A marine biologist is praising two divers for filming a rarely seen seahorse and posting it on a website that collects information from amateur naturalists.
Nedia Coutinho and Martin Roy, owners of an underwater imaging company, spotted the lined seahorse in St. Margaret's Bay near Halifax on Oct. 12 last year and uploaded it to iSeahorse.org on April 1.
Amanda Vincent, the project co-ordinator of Project Seahorse, said Thursday the last sighting of a seahorse in Canada was 13 years earlier, also off Nova Scotia's coast.
The professor of marine conservation at the University of British Columbia said the species is listed as being vulnerable to extinction. Vincent said harmful fishing practices and damage to habitat has caused their decline.
She said having images and video uploaded to the website helps scientists track the range of the lined seahorse as water temperatures shift due to global climate change.
"Finding them in Nova Scotia is very interesting and very exciting to help us understand we're part of their range," she said in an interview from her Vancouver office.
Vincent said she's hopeful the discovery will prompt other divers to report sightings of the lined seahorse and upload images to the iSeahorse.org website.
"It would be great to know what Canada's role is in the long-term future of the species," she said.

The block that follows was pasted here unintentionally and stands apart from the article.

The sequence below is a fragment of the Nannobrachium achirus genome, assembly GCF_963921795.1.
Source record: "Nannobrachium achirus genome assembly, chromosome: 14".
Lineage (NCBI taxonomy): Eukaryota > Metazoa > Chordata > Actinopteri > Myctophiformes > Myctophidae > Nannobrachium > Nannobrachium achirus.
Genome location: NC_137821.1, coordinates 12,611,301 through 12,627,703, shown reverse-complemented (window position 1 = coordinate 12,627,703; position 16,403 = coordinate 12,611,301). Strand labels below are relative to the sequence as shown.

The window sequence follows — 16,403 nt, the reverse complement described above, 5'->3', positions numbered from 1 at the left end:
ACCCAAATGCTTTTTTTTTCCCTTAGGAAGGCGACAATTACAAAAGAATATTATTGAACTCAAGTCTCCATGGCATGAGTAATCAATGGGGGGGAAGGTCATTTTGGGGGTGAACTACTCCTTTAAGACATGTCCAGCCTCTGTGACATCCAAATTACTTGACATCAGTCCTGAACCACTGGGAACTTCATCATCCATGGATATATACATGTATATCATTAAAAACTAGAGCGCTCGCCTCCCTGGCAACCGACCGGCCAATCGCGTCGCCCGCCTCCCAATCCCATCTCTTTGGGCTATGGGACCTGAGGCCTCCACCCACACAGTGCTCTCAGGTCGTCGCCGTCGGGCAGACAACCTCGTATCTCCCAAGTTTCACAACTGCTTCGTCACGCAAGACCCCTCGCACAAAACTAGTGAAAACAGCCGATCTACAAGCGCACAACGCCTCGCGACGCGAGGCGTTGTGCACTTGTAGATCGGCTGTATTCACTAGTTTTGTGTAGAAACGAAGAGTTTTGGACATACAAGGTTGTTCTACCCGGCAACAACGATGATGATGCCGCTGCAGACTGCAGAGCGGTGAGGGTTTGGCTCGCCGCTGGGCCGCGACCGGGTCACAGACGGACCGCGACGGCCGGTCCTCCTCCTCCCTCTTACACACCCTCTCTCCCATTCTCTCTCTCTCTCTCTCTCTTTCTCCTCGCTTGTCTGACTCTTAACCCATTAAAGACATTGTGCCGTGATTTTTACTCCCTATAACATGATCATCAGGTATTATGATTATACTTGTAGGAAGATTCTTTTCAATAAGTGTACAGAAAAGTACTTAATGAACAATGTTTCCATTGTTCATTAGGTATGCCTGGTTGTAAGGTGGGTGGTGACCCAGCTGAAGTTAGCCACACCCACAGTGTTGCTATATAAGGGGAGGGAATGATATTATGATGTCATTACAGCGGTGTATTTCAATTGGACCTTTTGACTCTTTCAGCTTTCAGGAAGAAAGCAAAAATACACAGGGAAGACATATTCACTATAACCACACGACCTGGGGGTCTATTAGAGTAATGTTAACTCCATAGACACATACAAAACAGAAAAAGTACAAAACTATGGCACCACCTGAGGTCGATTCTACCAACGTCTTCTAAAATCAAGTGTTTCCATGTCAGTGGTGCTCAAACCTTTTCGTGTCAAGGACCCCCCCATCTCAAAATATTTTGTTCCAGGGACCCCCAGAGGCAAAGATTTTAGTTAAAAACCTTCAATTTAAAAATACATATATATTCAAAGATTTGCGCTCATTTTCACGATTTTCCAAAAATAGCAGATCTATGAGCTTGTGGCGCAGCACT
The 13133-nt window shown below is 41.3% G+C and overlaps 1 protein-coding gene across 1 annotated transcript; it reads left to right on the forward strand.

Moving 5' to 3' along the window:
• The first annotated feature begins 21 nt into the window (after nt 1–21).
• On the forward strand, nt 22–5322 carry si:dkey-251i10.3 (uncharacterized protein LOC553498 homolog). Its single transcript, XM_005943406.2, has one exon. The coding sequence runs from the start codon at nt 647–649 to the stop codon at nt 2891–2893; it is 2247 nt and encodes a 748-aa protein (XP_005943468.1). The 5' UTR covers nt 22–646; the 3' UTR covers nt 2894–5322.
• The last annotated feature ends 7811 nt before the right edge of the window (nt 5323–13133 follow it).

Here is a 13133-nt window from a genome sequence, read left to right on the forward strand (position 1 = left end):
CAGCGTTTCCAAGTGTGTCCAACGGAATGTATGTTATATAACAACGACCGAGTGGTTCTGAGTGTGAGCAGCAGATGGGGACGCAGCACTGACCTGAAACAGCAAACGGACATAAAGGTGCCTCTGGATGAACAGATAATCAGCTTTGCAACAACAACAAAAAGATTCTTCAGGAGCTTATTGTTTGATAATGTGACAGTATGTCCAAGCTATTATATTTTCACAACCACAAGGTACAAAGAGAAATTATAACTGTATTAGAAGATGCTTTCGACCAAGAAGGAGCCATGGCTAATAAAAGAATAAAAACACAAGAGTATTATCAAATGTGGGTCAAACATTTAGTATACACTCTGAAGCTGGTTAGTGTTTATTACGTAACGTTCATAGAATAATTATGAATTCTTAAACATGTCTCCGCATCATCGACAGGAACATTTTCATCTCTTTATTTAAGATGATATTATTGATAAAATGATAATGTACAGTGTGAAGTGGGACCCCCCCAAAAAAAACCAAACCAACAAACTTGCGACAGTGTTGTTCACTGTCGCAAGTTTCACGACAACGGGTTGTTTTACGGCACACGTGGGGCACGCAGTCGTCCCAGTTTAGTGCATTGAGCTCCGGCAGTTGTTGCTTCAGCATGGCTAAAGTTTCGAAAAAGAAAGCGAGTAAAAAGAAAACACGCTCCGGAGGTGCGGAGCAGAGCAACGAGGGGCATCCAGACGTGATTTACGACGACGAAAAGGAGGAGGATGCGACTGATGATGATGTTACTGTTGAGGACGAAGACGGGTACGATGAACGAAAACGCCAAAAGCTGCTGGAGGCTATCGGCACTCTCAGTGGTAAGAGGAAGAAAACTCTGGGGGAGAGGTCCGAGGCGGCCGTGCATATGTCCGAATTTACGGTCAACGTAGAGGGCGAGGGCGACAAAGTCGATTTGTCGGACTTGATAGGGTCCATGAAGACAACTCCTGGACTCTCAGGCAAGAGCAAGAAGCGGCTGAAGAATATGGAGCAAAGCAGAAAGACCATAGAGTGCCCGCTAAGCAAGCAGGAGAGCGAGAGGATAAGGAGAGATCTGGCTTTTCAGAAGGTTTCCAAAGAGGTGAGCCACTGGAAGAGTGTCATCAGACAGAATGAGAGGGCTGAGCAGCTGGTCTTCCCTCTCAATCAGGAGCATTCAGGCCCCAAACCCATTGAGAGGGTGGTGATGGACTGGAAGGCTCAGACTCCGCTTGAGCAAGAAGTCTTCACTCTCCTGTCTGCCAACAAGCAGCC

The marine biologist said contributions by "citizen scientists" to naturalist websites allow scientists to collect better data and target their recommendations for conservation measures.
She said her project is starting to enlist contributors to return to sites where seahorses have been seen and monitor their populations.
"We do citizen science because we genuinely need the information people can contribute. There are only 12 seahorse biologists working in the wild and there are 48 species spread all over ... the world's waters ," she said.
"And we also want people to connect to the ocean, and seahorses are iconic species that give people a sense of wonder and awe when they look at the ocean."
Coutinho said she couldn't believe her eyes when she first spotted the nine-centimetre high seahorse because she believed the creatures were only seen in warmer waters.
"I was so excited," she said in a phone interview. "This is the first time I had ever seen one."
She said she and Roy will return to the site in St. Margaret's Bay where they saw the lined seahorse and continue reporting what they see.
"I know I'm not a scientist ... but I can give the support with my video and I do care about those creatures more now," she said.
The University of British Columbia, which announced on Thursday the seahorse discovery, said the fish are found in coastal waters throughout the globe, from northern Europe to the Indian Ocean and from Korea to New Zealand.
Tens of millions of the animals are caught and traded for use in traditional Chinese medicine, aquarium display and as souvenirs, the school said.